Another African leader has lost the fight for his life––this time in a private hospital in Brazzaville, where he was last seen lifting up his oxygen mask and warning his supporters that he is “fighting death.”
Family members of Guy Brice Parfait Kolelas––the leading opposition candidate in Congo-Brazzaville’s current presidential election––were unable to bring him to France in time for treatment of COVID-19 while voting is underway.
The 61-year-old Kolelas, who suffered from diabetes, missed his final campaign event last week after saying a day earlier that he feared he had malaria, according to The Associated Press news agency.
In a video seen widely on social media, the candidate urged citizens to go out and vote. Speaking in French from his hospital bed, Kolelas was quoted to say: “My dear compatriots, I am in trouble. I am fighting death. However, I ask you to stand up and vote for change. I would not have fought for nothing.”
Should Congolese President Denis Sassou Nguesso win a majority of votes, he will add four more years to his 36 years in power, making him the third-longest serving president in Africa, governing from 1979-1992 and then again since 1997 in this nation often overshadowed by its vast neighbor, Democratic Republic of Congo.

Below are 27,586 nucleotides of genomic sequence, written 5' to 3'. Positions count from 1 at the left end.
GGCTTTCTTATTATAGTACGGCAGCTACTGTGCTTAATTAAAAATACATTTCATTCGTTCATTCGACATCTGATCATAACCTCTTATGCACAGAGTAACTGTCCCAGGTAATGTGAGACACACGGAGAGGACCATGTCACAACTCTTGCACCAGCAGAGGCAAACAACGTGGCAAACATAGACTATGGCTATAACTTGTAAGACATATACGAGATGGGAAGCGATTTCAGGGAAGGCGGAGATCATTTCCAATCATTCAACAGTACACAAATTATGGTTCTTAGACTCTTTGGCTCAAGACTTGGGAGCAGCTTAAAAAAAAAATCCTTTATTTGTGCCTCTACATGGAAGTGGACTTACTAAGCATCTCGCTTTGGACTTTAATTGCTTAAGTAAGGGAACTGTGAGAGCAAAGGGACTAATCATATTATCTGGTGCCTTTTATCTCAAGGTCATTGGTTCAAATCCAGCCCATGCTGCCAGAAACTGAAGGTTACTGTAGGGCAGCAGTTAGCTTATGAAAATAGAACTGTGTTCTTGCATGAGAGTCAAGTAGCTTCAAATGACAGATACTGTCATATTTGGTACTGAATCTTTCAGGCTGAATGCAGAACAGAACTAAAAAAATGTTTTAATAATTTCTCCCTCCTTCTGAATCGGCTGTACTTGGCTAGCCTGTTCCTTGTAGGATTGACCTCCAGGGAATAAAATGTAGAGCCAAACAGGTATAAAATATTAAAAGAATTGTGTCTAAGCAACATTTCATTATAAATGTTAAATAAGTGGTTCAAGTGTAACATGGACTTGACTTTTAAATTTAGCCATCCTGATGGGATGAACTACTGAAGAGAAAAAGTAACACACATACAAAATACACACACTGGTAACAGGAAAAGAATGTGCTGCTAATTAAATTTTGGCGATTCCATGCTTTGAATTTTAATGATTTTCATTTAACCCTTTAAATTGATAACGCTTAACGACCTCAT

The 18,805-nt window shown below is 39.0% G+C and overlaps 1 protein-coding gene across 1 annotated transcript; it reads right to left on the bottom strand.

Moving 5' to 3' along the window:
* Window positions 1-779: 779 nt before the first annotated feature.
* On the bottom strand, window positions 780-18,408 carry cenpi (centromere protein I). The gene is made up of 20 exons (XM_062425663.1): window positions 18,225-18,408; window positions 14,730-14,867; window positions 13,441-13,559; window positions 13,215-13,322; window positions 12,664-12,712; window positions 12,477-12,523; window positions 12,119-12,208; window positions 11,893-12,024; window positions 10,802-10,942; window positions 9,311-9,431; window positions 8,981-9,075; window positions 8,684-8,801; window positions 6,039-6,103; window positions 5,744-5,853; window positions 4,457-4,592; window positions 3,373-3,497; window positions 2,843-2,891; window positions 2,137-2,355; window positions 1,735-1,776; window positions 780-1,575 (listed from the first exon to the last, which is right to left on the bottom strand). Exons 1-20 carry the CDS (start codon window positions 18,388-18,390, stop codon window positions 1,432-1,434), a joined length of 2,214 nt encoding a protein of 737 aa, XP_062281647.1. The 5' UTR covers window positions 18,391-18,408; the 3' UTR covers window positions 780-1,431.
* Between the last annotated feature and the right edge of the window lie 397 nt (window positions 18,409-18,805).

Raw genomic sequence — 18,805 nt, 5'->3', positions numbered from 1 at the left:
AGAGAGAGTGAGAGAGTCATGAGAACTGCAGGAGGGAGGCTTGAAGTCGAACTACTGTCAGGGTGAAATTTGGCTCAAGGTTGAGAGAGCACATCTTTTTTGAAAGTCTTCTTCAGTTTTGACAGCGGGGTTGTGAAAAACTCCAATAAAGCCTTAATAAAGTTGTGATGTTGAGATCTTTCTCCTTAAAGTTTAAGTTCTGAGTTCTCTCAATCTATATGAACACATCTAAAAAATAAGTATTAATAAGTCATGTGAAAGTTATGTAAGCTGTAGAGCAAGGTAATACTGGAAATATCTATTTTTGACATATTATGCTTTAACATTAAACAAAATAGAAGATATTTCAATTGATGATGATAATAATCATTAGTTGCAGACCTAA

Congo-Brazzaville is far from a showcase of success for the economic policies of the current president. More than 70% of food is imported and expensive and little if any of the billions earned from the sale of oil has been invested in upgrading the crumbling infrastructure. More than a third of those living in the capital are considered food insecure, according to journalist Malcolm Webb of Al-Jazeera.
President Sassou Nguesso’s campaign speeches have provoked ridicule on the social media site TikTok. How can the president blame anyone but himself for the failed policies when they occurred during his administration, the video makers asked.
This year the government blocked poll watchers from the vocal Catholic ministry, according to Father Felicien Mavoungou of the Catholic Church Peace and Justice Commission who was meant to be part of a team of observers. “On paper, it is a democracy since 1991,” he said. “But with such behavior, we need to question ourselves if we really are in a democracy.”